Orders were however received at Del Monte for Captain Brodine only to proceed to Australia. A decision was made that Captain Brodine would fly to Australia aboard a Douglas B-18 Bolo, possibly Serial No. #37-16, that Major Emmett "Rosy" O'Donnell, the Commanding Officer of the 14th Bomb Squadron, was repairing. Brodine rigged 6 fuel drums as reserve tanks to make the long flight to Australia. Someone managed to find a pump and a Filipino located a piece of garden hose. They hacked a hole through the cabin floor and slightly built Lieutenant McLaughlin was lowered through the hole into the belly of the aircraft to transfer fuel. They took of at 3am on 15 January 1942 and as they flew from Mindanao to Darwin, Joe McLaughlin had the task of transferring fuel as required from one tank to another using the one piece of garden hose.

The B-18 missed the Japanese attack on the Dutch naval Base of Ambon by just 10 minutes. Then a Dutch fighter pilot mistook them for a Japanese aircraft and was about to fire on them when they fired an identity flare. Using a Rand-McNally map of the Southwest Pacific and a compass to flew on to Darwin, Australia.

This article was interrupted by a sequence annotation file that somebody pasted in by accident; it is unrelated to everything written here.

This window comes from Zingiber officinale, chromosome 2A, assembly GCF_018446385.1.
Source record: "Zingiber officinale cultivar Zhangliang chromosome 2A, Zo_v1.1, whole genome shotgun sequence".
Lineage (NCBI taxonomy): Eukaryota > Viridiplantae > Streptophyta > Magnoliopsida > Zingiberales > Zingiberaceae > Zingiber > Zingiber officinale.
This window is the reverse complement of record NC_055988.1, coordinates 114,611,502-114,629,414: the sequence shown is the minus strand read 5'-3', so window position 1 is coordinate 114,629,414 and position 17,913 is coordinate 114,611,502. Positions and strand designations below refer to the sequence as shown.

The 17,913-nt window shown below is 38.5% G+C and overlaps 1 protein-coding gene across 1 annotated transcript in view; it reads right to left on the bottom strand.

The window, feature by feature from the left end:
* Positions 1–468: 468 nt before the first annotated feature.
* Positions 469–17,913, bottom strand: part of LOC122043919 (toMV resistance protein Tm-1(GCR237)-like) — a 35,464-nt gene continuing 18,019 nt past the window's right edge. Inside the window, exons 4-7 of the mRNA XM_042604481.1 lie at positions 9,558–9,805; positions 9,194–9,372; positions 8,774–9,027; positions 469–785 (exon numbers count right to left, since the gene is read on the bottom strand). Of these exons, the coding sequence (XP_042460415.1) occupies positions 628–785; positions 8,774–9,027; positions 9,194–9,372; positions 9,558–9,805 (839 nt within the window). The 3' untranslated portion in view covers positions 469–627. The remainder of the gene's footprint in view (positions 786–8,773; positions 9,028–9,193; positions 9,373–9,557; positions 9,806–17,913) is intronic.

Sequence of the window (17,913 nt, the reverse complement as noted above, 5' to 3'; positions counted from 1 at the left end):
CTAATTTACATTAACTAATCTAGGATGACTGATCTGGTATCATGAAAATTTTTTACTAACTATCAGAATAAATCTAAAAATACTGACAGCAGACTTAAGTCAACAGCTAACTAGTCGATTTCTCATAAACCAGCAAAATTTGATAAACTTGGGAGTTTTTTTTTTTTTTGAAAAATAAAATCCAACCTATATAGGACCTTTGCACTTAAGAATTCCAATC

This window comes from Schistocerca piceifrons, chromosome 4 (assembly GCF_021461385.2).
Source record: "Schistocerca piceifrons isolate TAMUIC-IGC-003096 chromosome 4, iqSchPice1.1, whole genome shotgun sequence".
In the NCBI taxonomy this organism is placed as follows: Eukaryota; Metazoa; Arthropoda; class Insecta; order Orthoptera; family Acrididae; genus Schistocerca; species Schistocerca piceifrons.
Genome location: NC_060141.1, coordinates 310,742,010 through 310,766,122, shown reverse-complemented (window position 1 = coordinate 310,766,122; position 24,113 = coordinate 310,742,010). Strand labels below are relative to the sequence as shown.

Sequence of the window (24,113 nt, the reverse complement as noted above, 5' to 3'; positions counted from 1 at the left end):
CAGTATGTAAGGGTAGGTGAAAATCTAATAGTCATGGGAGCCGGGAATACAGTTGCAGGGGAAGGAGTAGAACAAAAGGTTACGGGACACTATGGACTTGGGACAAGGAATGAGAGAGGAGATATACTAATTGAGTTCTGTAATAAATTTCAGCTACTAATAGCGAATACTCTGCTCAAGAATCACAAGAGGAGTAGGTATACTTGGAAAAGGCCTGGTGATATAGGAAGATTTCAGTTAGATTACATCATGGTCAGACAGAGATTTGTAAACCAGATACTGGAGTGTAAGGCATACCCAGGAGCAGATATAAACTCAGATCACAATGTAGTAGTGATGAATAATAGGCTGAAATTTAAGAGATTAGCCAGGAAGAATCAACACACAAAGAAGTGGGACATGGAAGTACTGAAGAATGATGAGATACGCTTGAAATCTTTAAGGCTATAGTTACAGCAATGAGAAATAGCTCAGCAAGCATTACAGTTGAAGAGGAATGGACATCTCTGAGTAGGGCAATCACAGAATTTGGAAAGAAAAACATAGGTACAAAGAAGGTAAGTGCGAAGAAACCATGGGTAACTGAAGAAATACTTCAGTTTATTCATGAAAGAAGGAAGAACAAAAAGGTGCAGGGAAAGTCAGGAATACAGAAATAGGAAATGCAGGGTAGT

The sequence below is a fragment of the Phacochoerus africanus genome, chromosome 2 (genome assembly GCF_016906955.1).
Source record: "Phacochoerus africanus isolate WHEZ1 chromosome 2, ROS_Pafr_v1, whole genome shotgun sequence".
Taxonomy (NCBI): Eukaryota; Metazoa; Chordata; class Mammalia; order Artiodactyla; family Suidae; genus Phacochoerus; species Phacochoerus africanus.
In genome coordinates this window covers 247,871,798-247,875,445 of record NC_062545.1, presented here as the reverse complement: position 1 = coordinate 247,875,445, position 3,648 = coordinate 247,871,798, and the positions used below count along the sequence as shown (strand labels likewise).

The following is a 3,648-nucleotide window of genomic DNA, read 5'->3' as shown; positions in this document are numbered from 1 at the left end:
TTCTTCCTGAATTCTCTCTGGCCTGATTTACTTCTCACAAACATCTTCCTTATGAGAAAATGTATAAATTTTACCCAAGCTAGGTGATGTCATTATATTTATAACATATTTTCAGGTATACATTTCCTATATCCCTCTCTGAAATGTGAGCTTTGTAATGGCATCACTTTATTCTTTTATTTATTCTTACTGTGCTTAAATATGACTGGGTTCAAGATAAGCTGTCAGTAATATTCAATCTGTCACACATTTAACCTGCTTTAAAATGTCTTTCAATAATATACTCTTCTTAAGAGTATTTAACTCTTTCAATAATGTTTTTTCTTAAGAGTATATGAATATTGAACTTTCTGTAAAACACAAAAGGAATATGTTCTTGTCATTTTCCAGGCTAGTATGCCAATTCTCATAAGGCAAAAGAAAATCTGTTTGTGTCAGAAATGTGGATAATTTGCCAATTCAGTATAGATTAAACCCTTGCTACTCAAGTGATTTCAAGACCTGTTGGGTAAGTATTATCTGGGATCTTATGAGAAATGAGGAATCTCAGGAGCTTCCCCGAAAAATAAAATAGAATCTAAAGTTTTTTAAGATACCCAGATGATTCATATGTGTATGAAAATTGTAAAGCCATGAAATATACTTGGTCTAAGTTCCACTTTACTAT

The following personnel were believed to be on board the B-18 Bolo:-

Colonel Emmett "Rosie" O'Donnell, Jr, Pilot (went on to become G-3 for General Brereton in Melbourne)
Major Clyde Box, Co-pilot (Aide to Brigadier General Earl Naiden)
Lt. Edwin S. Green, Navigator - died 18 February 1944
Lt. Joseph P. McLaughlin - died 10 March 1942
Lt. Baron W. Brodine - Passenger
G-3 Operations Officer (unidentified) for Gen. Sharp - Passenger - was this Major General Buritan?
More passengers? (Can anyone advise further names?)

According to an old magazine article, Captain Brodine had helped to get Major General Buritan out of the Philippines by repairing a plane with bailing wire, chewing gum and a garden hose. 

When Major O’Donnell landed in Australia, he  flew up to the United States headquarters at Bandoeng in Java to report to Lieutenant Gen George H. Brett, then deputy supreme commander in the theater. It was agreed that it was vitally important to evacuate skilled flying personnel out of the Philippines. Several flights were soon made, ferrying many needed experienced men from Mindanao to Java.